I don't like magic in programming, yet nowadays there seems a move (especially in Ruby with the [over]use of method_missing) that encourages it.
Every level of abstraction above binary code, from assembly, to C, to Ruby, to Rails DSL's--each works by creating magic incantations that let you run larger functionality with a new shorter series of magic words.
Are you really against magic, or is it that you are against black magic (which I would classify as leaky abstractions)?
var app = new Mars.UIApplication().init(1280, 720);
var scene = new Mars.UIScene().init(app);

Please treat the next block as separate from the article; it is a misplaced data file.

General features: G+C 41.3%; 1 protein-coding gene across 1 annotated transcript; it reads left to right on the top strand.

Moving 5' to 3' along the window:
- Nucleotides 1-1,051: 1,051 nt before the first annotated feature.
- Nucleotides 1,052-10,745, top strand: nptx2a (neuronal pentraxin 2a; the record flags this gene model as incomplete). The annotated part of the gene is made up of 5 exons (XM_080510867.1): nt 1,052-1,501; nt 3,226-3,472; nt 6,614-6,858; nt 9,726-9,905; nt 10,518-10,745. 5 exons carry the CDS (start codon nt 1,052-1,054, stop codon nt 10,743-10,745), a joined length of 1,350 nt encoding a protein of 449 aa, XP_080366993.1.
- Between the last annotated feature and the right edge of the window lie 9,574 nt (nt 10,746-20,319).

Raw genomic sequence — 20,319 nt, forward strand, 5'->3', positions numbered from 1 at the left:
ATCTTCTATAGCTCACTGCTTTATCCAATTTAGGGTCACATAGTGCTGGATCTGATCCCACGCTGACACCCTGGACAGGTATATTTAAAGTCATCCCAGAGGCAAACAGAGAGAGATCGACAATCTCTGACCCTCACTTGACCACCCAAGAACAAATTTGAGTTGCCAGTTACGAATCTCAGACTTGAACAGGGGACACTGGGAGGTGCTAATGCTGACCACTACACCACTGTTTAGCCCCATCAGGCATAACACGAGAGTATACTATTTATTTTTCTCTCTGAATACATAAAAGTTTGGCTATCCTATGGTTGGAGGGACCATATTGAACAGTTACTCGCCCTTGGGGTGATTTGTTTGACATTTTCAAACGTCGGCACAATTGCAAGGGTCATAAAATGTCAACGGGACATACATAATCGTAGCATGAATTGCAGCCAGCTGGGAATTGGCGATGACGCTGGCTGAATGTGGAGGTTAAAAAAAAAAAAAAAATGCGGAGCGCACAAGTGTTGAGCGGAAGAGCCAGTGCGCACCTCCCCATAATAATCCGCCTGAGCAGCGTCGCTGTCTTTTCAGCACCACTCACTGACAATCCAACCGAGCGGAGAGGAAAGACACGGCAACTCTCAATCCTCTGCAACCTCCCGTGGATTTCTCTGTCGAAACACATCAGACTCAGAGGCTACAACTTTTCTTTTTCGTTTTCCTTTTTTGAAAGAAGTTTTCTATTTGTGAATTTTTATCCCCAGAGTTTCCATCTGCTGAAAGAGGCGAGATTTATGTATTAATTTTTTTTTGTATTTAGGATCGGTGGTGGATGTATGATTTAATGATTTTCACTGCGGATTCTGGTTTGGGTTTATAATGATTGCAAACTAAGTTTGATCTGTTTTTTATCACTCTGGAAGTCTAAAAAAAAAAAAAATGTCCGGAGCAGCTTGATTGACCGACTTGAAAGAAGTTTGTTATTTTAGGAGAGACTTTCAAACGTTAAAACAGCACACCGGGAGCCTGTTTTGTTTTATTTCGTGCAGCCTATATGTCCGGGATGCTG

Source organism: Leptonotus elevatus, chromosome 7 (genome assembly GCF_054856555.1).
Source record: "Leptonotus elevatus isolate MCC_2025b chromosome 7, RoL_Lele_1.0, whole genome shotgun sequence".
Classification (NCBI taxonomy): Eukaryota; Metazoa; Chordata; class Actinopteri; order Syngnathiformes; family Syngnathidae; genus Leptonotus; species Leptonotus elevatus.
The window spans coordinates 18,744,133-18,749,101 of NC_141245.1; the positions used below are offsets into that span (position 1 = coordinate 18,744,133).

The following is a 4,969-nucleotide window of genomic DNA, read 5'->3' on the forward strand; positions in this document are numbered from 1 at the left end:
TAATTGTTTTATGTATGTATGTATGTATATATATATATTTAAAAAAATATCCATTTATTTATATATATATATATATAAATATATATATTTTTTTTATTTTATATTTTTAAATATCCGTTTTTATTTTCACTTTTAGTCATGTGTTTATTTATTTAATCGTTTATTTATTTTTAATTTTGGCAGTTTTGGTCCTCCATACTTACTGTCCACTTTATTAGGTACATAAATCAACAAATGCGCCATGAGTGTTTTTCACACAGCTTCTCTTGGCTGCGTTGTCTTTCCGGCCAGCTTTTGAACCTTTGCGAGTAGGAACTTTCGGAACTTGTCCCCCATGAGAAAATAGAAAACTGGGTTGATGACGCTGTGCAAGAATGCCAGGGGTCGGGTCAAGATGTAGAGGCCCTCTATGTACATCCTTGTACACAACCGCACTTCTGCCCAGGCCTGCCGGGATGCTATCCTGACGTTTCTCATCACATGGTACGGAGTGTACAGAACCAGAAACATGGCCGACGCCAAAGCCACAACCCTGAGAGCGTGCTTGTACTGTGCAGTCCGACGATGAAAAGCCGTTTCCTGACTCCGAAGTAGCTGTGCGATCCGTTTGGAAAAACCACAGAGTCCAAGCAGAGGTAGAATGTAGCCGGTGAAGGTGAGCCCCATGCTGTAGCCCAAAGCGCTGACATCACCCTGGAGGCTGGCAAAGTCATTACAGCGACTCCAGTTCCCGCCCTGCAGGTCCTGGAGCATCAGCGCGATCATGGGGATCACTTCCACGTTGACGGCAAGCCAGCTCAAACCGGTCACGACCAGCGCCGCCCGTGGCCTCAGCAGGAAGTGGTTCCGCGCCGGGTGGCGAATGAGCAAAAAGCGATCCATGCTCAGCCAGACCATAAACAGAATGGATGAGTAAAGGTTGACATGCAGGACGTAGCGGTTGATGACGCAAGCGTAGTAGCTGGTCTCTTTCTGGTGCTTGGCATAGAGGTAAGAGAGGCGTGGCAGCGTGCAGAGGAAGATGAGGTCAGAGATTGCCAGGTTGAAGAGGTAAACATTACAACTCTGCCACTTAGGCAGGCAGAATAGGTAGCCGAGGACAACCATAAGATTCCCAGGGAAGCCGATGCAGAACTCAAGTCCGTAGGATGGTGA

var surface = new Mars.UISurface().init(app);
var texture = surface.getTexture();
texture.setPixel(150, 100, 0x000000FF);
Yesterday I was looking at a Chartbeat gem that accesses the Chartbeat REST API . The entire class is 40 lines of code, however it's coded so weirdly that you'd have to read the source in order to use it. Every API call was a method_missing call, so instead of doing (in irb)
puts Chartbeat.new(:apikey => 'a', :host => 'b').public_methods
The code does look magical, and kudos to the developer that wrote it for the ingenius use of method_missing, but IMHO it's a bit to magical for my tastes. I like to look at a library's documentation and instantly know what methods I'm allowed to call and what exceptions/results I'm going to get back.
 Edit: Added explanation since, on a second read, it seems like I'm digressing from the topic.